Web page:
I am not sure what happened to him. I don’t think he will ever tell us. I know what he took away from me. There were men his age in that audience. These men were born from a generation even further entrenched in the silence. Their presence brought me hope.
I do believe that men who tell are the exception, not the rule. That is what made this Oprah special a very unique experience. We have always been told that boys don’t cry. Yet they always do.
These men stood together, in front of millions, despite our society.
These men stood with a powerful female advocate.
I am not sure of the long term impact of these shows, but what I do know is the extraordinary effect the show had on the lives of the men. We are telling our family and friends for the first time. We are confronting our abusers. We have started campaigns to combat abuse. We are going into therapy. We are telling our stories.
200 of Oprah’s Men. I am proud to call myself one of them. They say that one motivated soul can affect change on an entire society. Imagine what 200 can do. Imagine if we all finally woke up and began to really talk for the first time.
We’ve had great interest in the My Name Is Project and are waiting with much anticipation for you to submit your survivor video stories in support of this project.
Recently I had the priviledge of participating in the Oprah two-part event on male survivors of child abuse. The first show aired last Friday and began with an emotional opening where the entire audience of 200 male survivors held up pictures of themselves at the age when they were first abused.
It was a powerful moment, standing amongst all those men, holding up a picture of who I was before my life changed so traumatically.
(Wo)Men Speak Out has an idea based on that powerful moment on Oprah. We are working on a new video montage which will hopefully include pictures of all of you. We all have our individual stories. But we have a collective story of abuse that is worth telling to everyone who has felt trauma in their lives, and to those who haven’t.
So this is a call out to ALL SURVIVORS. If you are interested in participating in this montage, send us a high resolution picture of you holding a picture of yourself at the age of your abuse under your chin. Also, include the age of abuse and you can optionally include your name as well. We will collect all of the submissions and create a video montage telling a shared story of abuse.
We need as many submissions as we can because we want this to show the magnitude of abuse and at the same time the human face of survivorship.
Also, keep your personal video submissions coming in. We need to create our video community of survivor stories to inspire all of our brothers and sisters who are right now suffering in silence. The only way we can do it is with your stories.
Thank you for participating in this project. Break the silence. To live.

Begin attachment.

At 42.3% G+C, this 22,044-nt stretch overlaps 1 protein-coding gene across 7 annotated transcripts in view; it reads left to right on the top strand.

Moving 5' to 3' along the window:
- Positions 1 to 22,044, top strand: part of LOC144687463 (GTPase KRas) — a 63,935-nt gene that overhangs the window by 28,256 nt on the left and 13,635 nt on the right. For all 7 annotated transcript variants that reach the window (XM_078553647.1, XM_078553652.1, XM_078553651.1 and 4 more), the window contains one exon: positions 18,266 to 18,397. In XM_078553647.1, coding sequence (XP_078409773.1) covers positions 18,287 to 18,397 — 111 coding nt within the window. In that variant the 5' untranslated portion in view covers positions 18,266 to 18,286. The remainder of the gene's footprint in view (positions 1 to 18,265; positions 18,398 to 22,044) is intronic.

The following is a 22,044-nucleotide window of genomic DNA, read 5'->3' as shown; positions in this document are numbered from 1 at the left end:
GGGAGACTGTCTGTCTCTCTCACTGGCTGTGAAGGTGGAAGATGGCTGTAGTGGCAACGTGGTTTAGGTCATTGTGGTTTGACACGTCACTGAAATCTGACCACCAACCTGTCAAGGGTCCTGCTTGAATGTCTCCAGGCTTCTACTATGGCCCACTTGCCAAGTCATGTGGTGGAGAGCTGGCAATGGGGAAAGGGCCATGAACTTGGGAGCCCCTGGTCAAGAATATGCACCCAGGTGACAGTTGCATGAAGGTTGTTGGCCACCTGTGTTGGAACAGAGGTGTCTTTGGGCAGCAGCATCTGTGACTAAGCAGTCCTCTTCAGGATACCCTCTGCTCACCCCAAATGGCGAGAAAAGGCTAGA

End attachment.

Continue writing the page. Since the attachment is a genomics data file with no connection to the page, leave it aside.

Chris de Serres
It’s been a few years since I first posted the video My Name is Chris on Youtube. I wanted to create a snapshot of my life. I have been silent about my abuse for over 2 decades and this video is my admission that it has affected almost everything about me. I wanted that happy childhood dream. But I finally knew that there was nothing I could do to take my childhood back, to wipe away the abuse. I couldn’t even pretend anymore that the abuse didn’t exist.
So I made My Name is Chris, and I cry just a little every time I watch it. Recently I had the privilege of taking part in a two-part Oprah special on male survivors of child abuse. Oprah wanted an audience of 200 male survivors to show a face to the millions of men who are abused and never talk about it.
Shortly after the filming I received an email from Jarrod Marcum Noftsger. He was among the 200 men. He wanted to let me know that My Name is Chris helped his recovery. In fact, he made is own version of the video, called My Name is Jarrod, as a way of coming to terms with his own horrific abuse.
There are millions of survivors out there who want to tell their stories. Yet, we feel isolated and unable to express the deepest pain in our lives. The My Name Is Project is there to provide a survivor a way to express it.
So our project is simple:
1. Create your own My Name is… video. There are many programs to make nice montages. I made My Name is Chris with One True Media. If you have any production questions feel free to email me at firstname.lastname@example.org. I’m no video wizard but i’ll do my best to help. I want your video to be as representative of your voice as much as possible.
2. Post your video on Youtube as a “response” to My Name is Chris. Our video can be found here: http://www.youtube.com/watch?v=MYBkMzQrknk. This way, we stay connected and others can see all of the videos in the project stream.
Click here for a quick tutorial for those who aren’t sure how to add a video in response to ours.
3. Feel free to incorporate what elements you want from My Name is Chris, but your video should have the taste of your personal experience to it. We want to learn about your personal adversity and growth. It can be happy, it can be sad. As long as it is real we want it to be a part of this project.
4. Email Chris along the way with your thoughts, experiences, and questions and to let us know that you have contributed to the “My Name is…” project.